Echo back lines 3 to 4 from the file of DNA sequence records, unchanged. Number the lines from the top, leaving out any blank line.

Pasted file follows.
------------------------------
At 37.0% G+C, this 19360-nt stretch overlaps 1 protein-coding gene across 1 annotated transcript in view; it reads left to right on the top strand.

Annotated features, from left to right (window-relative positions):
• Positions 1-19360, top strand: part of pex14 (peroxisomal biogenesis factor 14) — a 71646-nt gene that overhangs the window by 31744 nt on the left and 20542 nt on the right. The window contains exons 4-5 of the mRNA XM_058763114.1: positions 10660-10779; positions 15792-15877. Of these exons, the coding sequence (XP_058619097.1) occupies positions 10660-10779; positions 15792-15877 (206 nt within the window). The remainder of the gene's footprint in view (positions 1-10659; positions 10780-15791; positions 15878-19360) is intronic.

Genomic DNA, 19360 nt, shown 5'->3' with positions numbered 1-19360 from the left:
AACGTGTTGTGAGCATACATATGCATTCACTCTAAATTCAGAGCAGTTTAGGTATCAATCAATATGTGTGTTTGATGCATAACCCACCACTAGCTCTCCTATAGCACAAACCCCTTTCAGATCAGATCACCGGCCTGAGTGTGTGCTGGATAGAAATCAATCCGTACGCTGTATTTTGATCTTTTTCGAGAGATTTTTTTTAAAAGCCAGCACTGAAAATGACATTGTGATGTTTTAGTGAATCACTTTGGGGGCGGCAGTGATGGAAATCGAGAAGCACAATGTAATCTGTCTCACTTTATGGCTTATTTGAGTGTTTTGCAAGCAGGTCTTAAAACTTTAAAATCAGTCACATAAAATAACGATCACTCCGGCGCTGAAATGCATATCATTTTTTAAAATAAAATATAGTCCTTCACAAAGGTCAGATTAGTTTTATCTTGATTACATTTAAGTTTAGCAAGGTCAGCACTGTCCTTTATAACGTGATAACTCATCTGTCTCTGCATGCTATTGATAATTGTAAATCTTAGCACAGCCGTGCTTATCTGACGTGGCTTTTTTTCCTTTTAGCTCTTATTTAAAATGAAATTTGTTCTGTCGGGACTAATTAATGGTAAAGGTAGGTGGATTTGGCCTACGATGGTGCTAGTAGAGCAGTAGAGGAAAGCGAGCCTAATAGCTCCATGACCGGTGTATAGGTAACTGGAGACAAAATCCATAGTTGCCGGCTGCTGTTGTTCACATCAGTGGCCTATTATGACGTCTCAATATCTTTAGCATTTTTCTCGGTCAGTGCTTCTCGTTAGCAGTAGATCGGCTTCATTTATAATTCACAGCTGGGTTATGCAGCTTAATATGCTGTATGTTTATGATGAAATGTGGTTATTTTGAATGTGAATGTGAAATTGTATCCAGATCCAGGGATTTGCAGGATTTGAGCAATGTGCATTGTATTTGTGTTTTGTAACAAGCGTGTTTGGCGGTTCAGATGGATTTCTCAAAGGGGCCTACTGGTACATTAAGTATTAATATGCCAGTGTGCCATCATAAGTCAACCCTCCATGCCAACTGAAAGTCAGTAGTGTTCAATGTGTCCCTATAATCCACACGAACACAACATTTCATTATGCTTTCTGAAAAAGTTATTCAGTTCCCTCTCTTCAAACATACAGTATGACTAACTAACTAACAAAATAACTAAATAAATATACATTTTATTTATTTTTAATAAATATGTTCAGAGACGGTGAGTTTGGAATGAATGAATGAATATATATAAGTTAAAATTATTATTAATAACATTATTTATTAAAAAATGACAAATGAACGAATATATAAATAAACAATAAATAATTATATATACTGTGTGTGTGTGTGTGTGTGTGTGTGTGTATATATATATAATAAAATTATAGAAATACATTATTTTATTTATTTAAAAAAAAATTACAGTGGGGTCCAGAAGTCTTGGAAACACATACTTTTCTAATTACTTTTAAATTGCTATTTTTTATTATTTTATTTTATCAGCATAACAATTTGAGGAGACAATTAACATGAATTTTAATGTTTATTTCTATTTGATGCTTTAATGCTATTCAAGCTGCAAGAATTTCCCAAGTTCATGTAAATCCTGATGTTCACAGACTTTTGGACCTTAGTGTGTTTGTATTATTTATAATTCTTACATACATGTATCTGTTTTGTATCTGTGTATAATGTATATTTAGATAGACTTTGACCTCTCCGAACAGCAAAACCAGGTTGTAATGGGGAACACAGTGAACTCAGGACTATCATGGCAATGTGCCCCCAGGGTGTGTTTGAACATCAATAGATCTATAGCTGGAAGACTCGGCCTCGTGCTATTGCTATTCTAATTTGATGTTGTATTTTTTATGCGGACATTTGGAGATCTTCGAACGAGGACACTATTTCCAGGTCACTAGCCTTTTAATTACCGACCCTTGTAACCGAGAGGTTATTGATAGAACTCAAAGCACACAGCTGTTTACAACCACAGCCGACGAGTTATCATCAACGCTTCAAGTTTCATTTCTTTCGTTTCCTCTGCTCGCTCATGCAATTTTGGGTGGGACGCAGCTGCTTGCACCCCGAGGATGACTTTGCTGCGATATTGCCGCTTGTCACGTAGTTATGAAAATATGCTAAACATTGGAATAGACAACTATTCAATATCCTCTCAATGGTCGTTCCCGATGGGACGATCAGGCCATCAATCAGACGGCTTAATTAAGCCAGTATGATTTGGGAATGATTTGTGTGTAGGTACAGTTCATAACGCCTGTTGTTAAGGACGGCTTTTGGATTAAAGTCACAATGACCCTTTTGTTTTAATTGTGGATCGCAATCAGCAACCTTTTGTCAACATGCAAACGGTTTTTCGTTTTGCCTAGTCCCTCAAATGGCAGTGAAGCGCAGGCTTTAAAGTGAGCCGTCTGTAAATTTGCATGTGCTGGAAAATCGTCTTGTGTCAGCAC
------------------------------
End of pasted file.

• Positions 1-19360, top strand: part of pex14 (peroxisomal biogenesis factor 14) — a 71646-nt gene that overhangs the window by 31744 nt on the left and 20542 nt on the right. The window contains exons 4-5 of the mRNA XM_058763114.1: positions 10660-10779; positions 15792-15877. Of these exons, the coding sequence (XP_058619097.1) occupies positions 10660-10779; positions 15792-15877 (206 nt within the window). The remainder of the gene's footprint in view (positions 1-10659; positions 10780-15791; positions 15878-19360) is intronic.

Genomic DNA, 19360 nt, shown 5'->3' with positions numbered 1-19360 from the left: